Definition of uproar in English:

uproar

noun

  • 1A loud and impassioned noise or disturbance.

    ‘the room was in an uproar’
    ‘the assembly dissolved in uproar’
    • ‘There was an uproar in the audience while everyone tried to scream louder than the person next to him or her.’
    • ‘Suddenly, an uproar of shouts rang through the halls as both writers and editors alike came to see what was causing the commotion.’
    • ‘The uproar that followed was both spontaneous and tremendous.’
    turmoil, disorder, confusion, chaos, commotion, disturbance, tumult, turbulence, mayhem, pandemonium, havoc, bedlam, all hell broken loose
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    1. 1.1 A public expression of protest or outrage.
      ‘it caused an uproar in the press’
      • ‘Can any judge throw those statements out knowing what the uproar would be?’
      • ‘He comments on being weighed down ‘with the burdens of pastoral care’ and ‘great tumultuous uproars in secular affairs’.’
      • ‘Or, perhaps they felt some guilt for the uproar that they had created in the first place.’
      • ‘In the late 1990s, the issue of potential mass sales of Canadian water to the U.S. caused an uproar.’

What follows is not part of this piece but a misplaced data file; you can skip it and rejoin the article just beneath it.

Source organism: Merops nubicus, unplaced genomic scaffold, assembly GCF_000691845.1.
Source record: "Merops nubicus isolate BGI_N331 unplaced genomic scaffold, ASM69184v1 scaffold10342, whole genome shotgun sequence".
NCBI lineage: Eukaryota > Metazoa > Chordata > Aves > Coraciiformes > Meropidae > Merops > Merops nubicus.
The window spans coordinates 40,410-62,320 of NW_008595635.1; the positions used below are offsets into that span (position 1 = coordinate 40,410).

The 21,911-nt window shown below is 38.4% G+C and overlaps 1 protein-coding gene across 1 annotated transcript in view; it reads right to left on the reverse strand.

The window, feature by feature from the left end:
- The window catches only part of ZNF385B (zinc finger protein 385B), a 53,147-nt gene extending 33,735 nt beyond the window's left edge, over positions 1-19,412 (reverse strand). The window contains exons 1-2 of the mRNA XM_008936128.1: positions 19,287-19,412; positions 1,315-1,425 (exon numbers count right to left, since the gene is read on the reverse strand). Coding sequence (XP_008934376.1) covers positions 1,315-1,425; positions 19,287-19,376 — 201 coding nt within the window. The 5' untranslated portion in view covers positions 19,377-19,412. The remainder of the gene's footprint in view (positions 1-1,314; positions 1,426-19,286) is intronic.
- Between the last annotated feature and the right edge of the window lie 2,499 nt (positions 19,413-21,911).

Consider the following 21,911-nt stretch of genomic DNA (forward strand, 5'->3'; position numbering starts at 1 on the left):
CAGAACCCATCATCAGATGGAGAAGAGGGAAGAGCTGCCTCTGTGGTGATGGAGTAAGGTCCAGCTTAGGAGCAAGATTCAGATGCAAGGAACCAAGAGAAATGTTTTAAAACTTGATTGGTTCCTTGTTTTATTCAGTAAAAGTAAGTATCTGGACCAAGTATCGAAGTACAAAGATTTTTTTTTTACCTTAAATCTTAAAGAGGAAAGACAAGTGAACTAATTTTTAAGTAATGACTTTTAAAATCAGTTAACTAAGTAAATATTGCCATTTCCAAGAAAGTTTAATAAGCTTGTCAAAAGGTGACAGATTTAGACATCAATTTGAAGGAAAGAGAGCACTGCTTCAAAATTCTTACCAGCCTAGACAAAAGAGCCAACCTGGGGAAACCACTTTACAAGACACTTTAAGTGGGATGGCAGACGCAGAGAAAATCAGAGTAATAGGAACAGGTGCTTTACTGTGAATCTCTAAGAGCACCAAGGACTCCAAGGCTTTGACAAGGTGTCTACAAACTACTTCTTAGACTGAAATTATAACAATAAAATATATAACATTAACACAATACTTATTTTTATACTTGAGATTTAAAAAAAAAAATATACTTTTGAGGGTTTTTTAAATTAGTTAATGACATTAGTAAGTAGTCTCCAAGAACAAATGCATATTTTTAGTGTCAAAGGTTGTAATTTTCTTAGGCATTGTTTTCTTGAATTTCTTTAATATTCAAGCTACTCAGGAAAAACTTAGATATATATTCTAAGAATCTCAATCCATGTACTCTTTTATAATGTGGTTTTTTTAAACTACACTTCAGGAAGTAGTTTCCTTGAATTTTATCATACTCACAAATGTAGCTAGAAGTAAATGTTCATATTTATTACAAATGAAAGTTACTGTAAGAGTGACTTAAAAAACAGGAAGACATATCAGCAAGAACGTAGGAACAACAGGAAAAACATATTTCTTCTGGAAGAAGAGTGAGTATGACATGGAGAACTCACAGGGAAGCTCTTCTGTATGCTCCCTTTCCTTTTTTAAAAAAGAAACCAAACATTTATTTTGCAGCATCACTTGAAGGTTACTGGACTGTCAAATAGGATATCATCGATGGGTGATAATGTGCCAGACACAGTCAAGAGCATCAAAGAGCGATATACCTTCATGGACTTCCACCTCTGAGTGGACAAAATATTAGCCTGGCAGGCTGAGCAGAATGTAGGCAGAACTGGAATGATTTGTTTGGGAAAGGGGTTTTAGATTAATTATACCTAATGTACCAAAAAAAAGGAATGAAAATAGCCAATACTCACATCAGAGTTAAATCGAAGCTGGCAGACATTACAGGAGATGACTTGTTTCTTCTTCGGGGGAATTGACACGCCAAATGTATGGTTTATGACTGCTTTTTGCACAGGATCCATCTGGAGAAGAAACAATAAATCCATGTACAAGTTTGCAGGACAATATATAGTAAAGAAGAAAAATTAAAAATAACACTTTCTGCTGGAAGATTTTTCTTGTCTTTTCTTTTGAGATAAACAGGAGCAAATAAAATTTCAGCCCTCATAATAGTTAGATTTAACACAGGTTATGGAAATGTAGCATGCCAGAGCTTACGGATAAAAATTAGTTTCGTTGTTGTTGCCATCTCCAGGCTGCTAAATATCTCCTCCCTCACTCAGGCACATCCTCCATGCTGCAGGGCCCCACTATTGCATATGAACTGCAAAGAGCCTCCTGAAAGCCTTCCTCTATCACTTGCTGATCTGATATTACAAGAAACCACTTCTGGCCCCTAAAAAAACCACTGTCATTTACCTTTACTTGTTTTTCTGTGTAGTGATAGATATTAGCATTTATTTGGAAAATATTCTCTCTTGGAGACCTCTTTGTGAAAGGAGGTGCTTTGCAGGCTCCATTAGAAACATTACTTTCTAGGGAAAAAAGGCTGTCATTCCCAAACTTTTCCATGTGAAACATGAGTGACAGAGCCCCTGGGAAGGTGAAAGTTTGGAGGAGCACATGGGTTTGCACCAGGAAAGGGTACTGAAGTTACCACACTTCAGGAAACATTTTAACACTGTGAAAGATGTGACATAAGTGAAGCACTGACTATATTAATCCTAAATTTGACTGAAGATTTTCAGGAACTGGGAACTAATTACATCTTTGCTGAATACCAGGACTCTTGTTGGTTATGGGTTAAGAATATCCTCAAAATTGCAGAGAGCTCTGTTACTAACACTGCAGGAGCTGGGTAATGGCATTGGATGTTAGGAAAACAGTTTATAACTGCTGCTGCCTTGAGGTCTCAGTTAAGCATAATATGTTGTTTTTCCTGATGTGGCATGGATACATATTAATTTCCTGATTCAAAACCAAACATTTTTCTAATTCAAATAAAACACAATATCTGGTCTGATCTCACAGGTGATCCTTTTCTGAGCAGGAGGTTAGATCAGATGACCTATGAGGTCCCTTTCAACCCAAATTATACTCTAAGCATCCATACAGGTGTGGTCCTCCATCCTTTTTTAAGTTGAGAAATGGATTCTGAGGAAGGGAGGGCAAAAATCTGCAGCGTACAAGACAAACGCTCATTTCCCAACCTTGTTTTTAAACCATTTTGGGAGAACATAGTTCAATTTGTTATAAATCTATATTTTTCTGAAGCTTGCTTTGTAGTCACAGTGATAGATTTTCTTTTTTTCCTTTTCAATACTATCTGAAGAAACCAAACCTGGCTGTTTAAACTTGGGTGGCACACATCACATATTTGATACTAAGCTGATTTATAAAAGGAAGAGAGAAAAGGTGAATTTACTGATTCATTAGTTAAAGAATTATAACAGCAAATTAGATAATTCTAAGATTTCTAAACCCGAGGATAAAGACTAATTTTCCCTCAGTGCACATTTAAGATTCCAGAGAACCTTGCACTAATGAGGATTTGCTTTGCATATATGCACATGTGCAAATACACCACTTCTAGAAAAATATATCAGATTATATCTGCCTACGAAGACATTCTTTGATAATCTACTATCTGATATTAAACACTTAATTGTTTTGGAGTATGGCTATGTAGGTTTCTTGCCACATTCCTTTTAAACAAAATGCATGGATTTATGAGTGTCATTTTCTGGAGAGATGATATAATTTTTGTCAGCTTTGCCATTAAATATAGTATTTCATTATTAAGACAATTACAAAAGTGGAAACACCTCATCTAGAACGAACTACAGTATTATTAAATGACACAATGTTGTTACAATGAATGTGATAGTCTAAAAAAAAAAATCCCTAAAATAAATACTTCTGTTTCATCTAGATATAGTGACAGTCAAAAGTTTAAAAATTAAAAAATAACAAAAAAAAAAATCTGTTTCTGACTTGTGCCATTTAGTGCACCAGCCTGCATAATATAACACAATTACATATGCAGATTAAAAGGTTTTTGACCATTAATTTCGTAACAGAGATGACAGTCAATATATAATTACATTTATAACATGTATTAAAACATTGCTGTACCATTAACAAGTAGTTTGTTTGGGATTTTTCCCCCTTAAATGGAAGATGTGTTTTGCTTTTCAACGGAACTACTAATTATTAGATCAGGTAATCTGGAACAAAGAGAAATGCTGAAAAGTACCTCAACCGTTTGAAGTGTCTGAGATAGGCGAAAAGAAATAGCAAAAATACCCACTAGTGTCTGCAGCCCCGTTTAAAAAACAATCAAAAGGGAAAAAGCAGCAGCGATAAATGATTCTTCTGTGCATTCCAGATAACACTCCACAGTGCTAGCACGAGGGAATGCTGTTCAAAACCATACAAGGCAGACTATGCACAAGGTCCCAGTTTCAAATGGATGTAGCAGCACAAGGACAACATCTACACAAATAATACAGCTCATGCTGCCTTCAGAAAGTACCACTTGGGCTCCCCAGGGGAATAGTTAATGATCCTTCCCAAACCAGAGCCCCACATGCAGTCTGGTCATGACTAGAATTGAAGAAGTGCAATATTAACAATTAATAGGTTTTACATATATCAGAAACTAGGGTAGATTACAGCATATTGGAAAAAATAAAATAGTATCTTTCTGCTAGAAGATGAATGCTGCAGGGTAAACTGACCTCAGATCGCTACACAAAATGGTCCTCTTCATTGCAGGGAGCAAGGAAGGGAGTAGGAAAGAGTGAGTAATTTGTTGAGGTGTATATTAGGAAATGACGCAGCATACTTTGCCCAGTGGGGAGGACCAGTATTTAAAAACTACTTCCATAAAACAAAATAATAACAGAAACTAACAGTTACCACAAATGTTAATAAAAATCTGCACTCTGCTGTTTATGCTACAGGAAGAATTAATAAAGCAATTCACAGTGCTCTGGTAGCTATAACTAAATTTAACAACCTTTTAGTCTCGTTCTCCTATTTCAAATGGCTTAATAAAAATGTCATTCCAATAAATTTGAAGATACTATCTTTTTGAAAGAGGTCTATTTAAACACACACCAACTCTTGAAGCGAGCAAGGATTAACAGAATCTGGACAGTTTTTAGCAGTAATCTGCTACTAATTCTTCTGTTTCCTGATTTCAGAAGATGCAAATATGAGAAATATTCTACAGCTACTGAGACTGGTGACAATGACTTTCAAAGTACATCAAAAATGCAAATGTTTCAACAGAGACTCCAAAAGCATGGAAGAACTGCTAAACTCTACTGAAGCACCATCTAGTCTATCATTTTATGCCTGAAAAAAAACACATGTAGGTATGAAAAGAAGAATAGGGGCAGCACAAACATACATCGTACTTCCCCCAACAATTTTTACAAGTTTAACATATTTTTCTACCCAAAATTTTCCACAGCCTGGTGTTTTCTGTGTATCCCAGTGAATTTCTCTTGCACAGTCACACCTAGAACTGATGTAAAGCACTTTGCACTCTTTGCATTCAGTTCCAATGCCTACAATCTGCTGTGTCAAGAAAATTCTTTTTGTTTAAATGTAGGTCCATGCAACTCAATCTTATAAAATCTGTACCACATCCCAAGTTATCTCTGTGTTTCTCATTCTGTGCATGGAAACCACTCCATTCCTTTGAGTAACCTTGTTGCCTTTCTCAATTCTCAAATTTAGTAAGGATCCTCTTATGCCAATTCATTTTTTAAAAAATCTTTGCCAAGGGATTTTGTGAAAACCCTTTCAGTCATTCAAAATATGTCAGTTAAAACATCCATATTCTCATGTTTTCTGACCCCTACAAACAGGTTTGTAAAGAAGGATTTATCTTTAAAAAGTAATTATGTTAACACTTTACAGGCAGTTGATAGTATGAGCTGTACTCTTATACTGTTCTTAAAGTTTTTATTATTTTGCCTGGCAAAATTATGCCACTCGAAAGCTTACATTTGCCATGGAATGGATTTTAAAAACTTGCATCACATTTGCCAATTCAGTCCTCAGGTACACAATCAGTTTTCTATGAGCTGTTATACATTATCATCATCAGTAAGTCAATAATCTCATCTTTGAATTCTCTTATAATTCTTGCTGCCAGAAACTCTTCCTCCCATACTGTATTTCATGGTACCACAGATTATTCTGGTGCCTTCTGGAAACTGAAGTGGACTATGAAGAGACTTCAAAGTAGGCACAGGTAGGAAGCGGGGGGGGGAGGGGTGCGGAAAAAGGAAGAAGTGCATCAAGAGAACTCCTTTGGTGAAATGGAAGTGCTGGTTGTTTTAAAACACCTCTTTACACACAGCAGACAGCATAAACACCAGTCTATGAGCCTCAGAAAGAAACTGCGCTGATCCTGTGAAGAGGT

• ‘Workers at Swindon Pressings caused such an uproar at plans to scrap its annual Christmas trees that the company will now be putting them up.’
      • ‘This started an uproar of public debate, so the reporters went after Joshua again.’
      • ‘So I was surprised to read about the uproar it is causing.’
      • ‘Accounts of this violence, made worse by exaggeration, created a national uproar.’
      • ‘It took the intervention of the media, and the consequent uproar to stop what would have been a truly monumental blunder.’
      • ‘Dr. Leaky started much of the uproar when he found his famous missing link, Lucy.’
      • ‘Amid the uproar that followed, a political trap was sprung.’
      • ‘The city that pioneered free public libraries is facing uproar over plans to close one of its reading rooms.’
      • ‘If this had happened to a prominent citizen, it surely would have created an uproar.’
      • ‘You well know how these kinds of issues can almost get a life of their own, in terms of creating an uproar.’
      • ‘Only after an uproar from the public did he begrudgingly give the chairman of the residents' committee a few minutes.’
      • ‘Suddenly the public was in an uproar, and the producers in Hollywood took up their cause.’
      • ‘It caused an uproar, as I thought it would, but many people realized later that it was the right thing to do.’
      • ‘All this at a time when the whole of Britain is in an uproar over obscene council tax rises and in a turmoil over pensions crises!’
      • ‘We asked star Dennis Franz how the show was able to overcome the early uproar.’
      outcry, furore, outrage, howl of protest, protest, protestation, complaint, objection
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Origin

Early 16th century: from Middle Dutch uproer, from op ‘up’ + roer ‘confusion’, associated with roar.

Pronunciation

uproar

/ˈəpˌrɔr//ˈəpˌrôr/